American photographers and conceptual artists of Irish and Israeli birth. Collaborating under a corporate-sounding name, Michael Clegg (b Dublin, 1957) and Martin Guttman (b Jerusalem, 1957) began making photographs together in 1980. Using corporate group portraits as their resource material, they made constructed photographs in the manner of 17th-century Dutch paintings. A Group Portrait of the Executives of a World Wide Company (1980; see 1989 exh. cat., p. 33) shows five suited men seated in a brooding darkness, their heads and hands illuminated in a chiaroscuro effect. The reference to historical paintings is made particularly explicit in The Art Consultants (1986; see 1989 exh. cat., p. 37): the figures are posed directly in front of a canvas so as to mirror the painted figures, illustrating Clegg & Guttman’s proposition that within the hierarchies of power, the essential nature of pose, emblems and dress have remained relatively unchanged for centuries. Pushing these images to the point of indetermination, Clegg & Guttman also occasionally carried out actual commissions (although not always successfully), as well as creating collaged and altered portraits such as ...
(b Cluj, Romania, Jan 21, 1947).
Israeli conceptual sculptor. After studying at the Bezalel Academy of Arts and Design in Jerusalem (1966–9) he completed his studies (1969–72) at the Accademia di Belle Arti, Milan. He returned to Israel in 1978, intent on cutting his connections with the Western mainstream to develop an artistic language based on a strong conceptual attitude and opposed to the then dominant trend towards figurative painting. This language was conceived as parallel to textual expressions being formulated at that time in Italy. The relationship between object and text subsequently became more intricate, with the object becoming a syntactical language transforming the text as an interpreter. Although having deliberate echoes of Russian Constructivist structures, Goldstein’s works are not characterized by a stylistic approach, but build on the exchange of conflicting and parallel ideas. In 1978 he began teaching at the Bezalel Academy of Arts and Design. From this time he used metaphor in its most abstract sense, in order to propose that artists on the periphery, outside Europe and the USA, could give new forms to geographical, social and artistic works. Goldstein defined the three main categories of his work in the ...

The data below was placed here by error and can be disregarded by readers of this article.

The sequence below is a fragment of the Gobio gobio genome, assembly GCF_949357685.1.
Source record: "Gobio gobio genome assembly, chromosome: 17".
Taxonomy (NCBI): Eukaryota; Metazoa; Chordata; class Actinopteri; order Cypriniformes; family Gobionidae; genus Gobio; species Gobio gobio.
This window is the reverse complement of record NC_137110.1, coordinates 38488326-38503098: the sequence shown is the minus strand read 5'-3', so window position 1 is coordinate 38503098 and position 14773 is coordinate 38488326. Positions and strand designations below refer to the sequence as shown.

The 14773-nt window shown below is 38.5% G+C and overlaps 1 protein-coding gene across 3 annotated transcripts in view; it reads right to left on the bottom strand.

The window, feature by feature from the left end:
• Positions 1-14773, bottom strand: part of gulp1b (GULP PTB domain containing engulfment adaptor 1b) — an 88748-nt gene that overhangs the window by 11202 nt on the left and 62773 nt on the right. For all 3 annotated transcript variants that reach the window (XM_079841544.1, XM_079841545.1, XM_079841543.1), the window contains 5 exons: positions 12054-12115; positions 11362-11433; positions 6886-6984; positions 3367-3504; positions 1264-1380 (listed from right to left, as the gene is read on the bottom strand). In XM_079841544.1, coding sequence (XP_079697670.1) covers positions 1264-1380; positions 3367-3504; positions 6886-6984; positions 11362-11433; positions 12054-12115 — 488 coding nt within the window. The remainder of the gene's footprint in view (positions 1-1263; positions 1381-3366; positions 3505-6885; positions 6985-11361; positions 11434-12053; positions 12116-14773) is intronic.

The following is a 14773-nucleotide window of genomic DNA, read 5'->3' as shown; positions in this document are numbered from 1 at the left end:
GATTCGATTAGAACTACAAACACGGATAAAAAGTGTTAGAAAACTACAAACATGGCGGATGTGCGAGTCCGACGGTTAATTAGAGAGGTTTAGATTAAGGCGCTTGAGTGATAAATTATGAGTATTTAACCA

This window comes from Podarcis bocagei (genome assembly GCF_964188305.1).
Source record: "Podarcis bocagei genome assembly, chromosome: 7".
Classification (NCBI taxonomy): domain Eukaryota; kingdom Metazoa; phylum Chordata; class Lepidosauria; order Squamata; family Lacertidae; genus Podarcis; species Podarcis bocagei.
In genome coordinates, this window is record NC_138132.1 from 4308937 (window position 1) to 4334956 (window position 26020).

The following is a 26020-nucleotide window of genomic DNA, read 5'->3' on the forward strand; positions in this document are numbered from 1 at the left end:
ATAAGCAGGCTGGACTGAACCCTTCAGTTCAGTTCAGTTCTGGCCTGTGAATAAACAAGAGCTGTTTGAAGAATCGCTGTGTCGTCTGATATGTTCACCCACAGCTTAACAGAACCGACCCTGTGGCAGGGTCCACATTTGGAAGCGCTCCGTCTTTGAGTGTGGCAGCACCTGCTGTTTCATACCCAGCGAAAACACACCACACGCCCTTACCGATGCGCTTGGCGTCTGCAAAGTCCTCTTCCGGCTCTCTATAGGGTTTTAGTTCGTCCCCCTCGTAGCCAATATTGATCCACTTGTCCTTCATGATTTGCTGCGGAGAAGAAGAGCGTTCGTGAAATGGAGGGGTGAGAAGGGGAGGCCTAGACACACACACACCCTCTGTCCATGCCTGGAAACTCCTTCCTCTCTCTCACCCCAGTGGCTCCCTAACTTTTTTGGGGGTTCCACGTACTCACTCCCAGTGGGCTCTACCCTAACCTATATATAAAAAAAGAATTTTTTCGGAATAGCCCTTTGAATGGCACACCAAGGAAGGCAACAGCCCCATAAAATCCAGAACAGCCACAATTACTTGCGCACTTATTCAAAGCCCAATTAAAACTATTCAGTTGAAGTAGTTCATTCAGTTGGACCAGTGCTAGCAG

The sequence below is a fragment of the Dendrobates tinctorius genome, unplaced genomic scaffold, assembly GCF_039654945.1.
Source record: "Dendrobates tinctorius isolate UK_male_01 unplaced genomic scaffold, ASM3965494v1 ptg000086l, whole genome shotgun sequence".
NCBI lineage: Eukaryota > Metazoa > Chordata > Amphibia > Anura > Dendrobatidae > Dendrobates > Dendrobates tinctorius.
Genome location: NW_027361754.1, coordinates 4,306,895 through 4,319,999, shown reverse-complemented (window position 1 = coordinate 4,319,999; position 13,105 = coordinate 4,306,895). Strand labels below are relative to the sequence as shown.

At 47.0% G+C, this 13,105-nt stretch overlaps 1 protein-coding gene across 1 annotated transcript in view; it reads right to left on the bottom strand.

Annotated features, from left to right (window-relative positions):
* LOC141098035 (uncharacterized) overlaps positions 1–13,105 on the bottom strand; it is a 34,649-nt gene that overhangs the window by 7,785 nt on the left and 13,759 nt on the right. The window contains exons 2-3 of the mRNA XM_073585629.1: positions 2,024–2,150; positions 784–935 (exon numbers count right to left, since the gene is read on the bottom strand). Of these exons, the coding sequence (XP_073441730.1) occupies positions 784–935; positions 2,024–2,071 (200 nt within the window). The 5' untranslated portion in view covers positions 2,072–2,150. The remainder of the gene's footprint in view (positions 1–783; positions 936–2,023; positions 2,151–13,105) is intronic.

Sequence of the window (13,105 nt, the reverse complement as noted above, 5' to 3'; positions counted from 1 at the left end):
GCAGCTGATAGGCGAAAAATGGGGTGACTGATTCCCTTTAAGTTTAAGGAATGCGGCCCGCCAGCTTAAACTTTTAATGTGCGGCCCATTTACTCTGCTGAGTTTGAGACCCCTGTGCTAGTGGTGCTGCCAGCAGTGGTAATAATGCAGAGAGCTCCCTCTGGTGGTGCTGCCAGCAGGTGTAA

(b Bethlehem, 1970).
Palestinian conceptual artist. Jacir’s works use a variety of media including film, photography, installation, performance, video, sound, sculpture and painting. Jacir was raised in Saudi Arabia and attended high school in Rome, Italy. She received her BA from the University of Dallas, Irving, TX in 1992, her MFA from the Memphis College of Art, Memphis, TN in 1994, and participated in the Whitney Independent Study Program from 1998 to 1999. She became a professor at the International Academy of Art, Palestine in Ramallah in 2007. Jacir’s conceptual works explore the physical and psychological effects of social and political displacement and exile, primarily how they affect the Palestinian community. Her work investigated the impact of Israeli action on the Palestinian people and countered representations of Palestinians in the press as primarily militant. Jacir often collaborated with members of the Palestinian community, both local and international, in the creation of her works....